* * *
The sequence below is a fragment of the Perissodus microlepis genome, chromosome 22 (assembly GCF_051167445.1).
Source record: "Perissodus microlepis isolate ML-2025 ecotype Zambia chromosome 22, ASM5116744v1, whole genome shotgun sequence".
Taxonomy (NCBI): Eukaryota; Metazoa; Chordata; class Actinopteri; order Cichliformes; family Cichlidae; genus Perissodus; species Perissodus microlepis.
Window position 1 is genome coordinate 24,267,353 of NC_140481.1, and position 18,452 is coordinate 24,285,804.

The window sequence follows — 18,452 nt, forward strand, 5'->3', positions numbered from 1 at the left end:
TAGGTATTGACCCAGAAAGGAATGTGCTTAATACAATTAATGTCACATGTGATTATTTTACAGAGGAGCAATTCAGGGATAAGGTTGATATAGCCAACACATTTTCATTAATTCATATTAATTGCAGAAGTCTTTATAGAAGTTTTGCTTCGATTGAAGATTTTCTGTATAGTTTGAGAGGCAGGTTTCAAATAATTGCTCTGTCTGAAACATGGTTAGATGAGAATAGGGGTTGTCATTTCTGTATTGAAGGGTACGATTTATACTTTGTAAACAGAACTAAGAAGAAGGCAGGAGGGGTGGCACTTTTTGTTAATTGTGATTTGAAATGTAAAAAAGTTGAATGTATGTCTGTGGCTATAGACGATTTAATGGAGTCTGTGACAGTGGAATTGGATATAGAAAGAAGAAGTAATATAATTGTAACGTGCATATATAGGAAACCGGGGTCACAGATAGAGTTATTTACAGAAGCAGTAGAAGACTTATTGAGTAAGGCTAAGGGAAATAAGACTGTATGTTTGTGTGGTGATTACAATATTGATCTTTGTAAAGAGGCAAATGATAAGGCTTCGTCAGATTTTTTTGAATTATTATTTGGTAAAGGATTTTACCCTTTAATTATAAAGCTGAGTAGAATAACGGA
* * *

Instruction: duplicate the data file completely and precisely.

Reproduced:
The sequence below is a fragment of the Perissodus microlepis genome, chromosome 22 (assembly GCF_051167445.1).
Source record: "Perissodus microlepis isolate ML-2025 ecotype Zambia chromosome 22, ASM5116744v1, whole genome shotgun sequence".
Taxonomy (NCBI): Eukaryota; Metazoa; Chordata; class Actinopteri; order Cichliformes; family Cichlidae; genus Perissodus; species Perissodus microlepis.
Window position 1 is genome coordinate 24,267,353 of NC_140481.1, and position 18,452 is coordinate 24,285,804.

The window sequence follows — 18,452 nt, forward strand, 5'->3', positions numbered from 1 at the left end:
TAGGTATTGACCCAGAAAGGAATGTGCTTAATACAATTAATGTCACATGTGATTATTTTACAGAGGAGCAATTCAGGGATAAGGTTGATATAGCCAACACATTTTCATTAATTCATATTAATTGCAGAAGTCTTTATAGAAGTTTTGCTTCGATTGAAGATTTTCTGTATAGTTTGAGAGGCAGGTTTCAAATAATTGCTCTGTCTGAAACATGGTTAGATGAGAATAGGGGTTGTCATTTCTGTATTGAAGGGTACGATTTATACTTTGTAAACAGAACTAAGAAGAAGGCAGGAGGGGTGGCACTTTTTGTTAATTGTGATTTGAAATGTAAAAAAGTTGAATGTATGTCTGTGGCTATAGACGATTTAATGGAGTCTGTGACAGTGGAATTGGATATAGAAAGAAGAAGTAATATAATTGTAACGTGCATATATAGGAAACCGGGGTCACAGATAGAGTTATTTACAGAAGCAGTAGAAGACTTATTGAGTAAGGCTAAGGGAAATAAGACTGTATGTTTGTGTGGTGATTACAATATTGATCTTTGTAAAGAGGCAAATGATAAGGCTTCGTCAGATTTTTTTGAATTATTATTTGGTAAAGGATTTTACCCTTTAATTATAAAGCTGAGTAGAATAACGGA